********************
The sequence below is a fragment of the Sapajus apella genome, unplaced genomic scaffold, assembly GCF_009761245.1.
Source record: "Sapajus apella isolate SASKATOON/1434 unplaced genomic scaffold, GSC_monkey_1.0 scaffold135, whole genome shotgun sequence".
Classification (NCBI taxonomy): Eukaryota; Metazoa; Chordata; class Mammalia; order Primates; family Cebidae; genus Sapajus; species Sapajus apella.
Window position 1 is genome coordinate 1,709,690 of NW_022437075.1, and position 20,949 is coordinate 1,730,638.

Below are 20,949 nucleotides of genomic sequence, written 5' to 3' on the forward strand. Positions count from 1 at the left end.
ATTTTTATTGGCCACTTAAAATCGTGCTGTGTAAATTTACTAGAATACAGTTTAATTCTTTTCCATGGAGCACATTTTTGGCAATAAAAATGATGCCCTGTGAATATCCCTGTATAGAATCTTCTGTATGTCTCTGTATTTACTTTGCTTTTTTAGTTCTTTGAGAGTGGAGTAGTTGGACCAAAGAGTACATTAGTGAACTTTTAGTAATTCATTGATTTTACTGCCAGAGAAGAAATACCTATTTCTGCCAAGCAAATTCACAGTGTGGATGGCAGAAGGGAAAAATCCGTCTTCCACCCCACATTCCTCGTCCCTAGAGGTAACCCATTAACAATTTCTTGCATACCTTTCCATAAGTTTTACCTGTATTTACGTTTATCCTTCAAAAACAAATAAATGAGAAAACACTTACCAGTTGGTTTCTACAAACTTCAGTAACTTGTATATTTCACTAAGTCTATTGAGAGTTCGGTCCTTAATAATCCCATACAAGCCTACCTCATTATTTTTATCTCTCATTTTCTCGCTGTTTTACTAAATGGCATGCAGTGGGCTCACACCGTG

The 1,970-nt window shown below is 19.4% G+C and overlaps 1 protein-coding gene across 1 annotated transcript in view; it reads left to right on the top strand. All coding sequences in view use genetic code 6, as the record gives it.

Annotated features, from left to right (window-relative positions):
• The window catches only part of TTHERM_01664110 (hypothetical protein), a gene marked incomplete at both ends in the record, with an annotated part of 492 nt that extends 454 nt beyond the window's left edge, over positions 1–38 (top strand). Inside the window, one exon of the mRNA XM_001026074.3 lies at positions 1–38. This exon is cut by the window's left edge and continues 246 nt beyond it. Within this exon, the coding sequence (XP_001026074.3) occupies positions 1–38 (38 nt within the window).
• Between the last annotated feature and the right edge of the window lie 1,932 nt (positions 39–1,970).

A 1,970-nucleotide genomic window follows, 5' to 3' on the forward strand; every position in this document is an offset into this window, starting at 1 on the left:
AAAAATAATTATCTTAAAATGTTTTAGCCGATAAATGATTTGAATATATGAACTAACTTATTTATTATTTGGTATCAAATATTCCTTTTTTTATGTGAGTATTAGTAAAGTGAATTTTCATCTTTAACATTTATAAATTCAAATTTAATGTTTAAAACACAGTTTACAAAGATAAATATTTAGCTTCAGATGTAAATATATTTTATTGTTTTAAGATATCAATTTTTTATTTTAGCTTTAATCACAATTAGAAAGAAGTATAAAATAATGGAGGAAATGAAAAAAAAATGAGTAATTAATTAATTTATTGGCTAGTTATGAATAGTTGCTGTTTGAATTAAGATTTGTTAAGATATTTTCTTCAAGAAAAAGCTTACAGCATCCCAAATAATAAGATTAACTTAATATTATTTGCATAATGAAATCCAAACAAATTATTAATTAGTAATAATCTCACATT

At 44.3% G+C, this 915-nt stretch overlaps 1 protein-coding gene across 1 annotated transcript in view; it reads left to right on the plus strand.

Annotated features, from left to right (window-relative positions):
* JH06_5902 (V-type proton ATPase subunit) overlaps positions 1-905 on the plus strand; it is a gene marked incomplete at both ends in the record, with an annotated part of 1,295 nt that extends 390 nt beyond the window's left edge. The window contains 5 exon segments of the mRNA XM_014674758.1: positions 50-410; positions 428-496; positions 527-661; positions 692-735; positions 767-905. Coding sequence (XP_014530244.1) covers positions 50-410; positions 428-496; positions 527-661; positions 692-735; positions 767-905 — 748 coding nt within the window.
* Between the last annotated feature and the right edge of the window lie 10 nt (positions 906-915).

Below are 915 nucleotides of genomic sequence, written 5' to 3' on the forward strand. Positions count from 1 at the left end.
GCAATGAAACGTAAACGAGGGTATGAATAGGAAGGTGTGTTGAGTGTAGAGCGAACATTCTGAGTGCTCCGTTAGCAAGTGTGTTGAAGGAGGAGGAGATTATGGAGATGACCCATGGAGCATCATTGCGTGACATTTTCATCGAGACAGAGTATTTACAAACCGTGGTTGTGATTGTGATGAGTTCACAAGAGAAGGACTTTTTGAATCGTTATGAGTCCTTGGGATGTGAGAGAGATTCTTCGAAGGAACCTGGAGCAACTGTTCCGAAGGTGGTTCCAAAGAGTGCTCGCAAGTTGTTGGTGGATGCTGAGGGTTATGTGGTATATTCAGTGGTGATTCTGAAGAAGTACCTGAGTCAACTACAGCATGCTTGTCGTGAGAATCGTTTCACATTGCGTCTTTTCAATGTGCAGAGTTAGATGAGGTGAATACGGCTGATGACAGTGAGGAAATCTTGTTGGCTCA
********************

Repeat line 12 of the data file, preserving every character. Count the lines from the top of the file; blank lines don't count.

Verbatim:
AAAAATAATTATCTTAAAATGTTTTAGCCGATAAATGATTTGAATATATGAACTAACTTATTTATTATTTGGTATCAAATATTCCTTTTTTTATGTGAGTATTAGTAAAGTGAATTTTCATCTTTAACATTTATAAATTCAAATTTAATGTTTAAAACACAGTTTACAAAGATAAATATTTAGCTTCAGATGTAAATATATTTTATTGTTTTAAGATATCAATTTTTTATTTTAGCTTTAATCACAATTAGAAAGAAGTATAAAATAATGGAGGAAATGAAAAAAAAATGAGTAATTAATTAATTTATTGGCTAGTTATGAATAGTTGCTGTTTGAATTAAGATTTGTTAAGATATTTTCTTCAAGAAAAAGCTTACAGCATCCCAAATAATAAGATTAACTTAATATTATTTGCATAATGAAATCCAAACAAATTATTAATTAGTAATAATCTCACATT